The room had a few other patients, some as weak as Ashley, but much older in age. Others were only beginning their treatments, and looked at Ashley with fear and trepidation, hoping one day they wouldn’t look as ill as her. They regretted the thought almost as instantly as it entered their minds.

Two nurses came in, wheeling the green floral cart they brought in every day, bearing cancer gifts for the patients. On it were two bald mannequin heads, with a colorful scarf on one and a ridiculous hat on the other. There were shoes and jewelry. Anything to make girls with cancer feel pretty again.

“Do you have a miracle on there today?” Ashley asked them.

The one nurse smiled apologetically. “Not today, honey. But maybe God has one in store for you.”

Ashley laughed a little, flashing them a broad contagious smile. Her mother laughed too as she shook her head. She’d miss her sense of humor, the effortless way she had about her to make people smile.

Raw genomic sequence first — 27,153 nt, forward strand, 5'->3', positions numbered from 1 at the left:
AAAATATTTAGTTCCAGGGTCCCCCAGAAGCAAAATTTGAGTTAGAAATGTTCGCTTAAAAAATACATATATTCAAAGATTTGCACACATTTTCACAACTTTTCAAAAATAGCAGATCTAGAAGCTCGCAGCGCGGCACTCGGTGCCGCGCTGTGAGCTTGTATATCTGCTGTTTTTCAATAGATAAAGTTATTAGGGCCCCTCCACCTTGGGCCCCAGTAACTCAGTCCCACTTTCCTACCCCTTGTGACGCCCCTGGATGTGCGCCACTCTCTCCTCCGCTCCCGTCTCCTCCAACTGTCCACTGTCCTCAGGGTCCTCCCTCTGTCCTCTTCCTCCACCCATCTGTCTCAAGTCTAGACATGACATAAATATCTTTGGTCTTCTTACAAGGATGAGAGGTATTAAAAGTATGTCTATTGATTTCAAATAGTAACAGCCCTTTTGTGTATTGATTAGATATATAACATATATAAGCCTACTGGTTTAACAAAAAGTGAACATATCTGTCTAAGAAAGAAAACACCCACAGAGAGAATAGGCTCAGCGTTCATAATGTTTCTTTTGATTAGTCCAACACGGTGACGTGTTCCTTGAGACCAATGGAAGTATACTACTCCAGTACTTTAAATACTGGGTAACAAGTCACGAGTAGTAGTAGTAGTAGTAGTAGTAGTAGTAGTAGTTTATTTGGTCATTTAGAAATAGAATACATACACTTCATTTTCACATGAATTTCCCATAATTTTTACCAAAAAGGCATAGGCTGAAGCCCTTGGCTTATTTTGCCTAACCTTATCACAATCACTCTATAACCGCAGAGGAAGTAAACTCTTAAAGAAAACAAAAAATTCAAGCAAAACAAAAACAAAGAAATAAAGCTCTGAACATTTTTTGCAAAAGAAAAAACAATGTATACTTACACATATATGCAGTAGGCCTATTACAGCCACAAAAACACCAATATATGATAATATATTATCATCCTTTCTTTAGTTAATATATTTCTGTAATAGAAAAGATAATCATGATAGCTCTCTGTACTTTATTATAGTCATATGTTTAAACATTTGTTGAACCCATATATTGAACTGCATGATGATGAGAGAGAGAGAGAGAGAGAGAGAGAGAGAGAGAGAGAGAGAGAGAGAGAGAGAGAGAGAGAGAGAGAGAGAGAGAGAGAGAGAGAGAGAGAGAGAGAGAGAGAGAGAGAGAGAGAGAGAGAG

Ashley closed her eyes and tilted her head back in her uncomfortable chair. She thought of that cart, of God pushing it Himself. He came in, bearing gifts of age and normalcy. He had health on that cart. He had best friends for her to play with. There was a dog, the family pet she always wanted, and her parents wouldn’t have to worry about him biting or hurting her because she’d be strong now. There was hair, long brown and curly. Not a wig, but her own, all for her. There were future Christmas’s and birthdays on that cart. She smiled as she took a deep breath and coughed.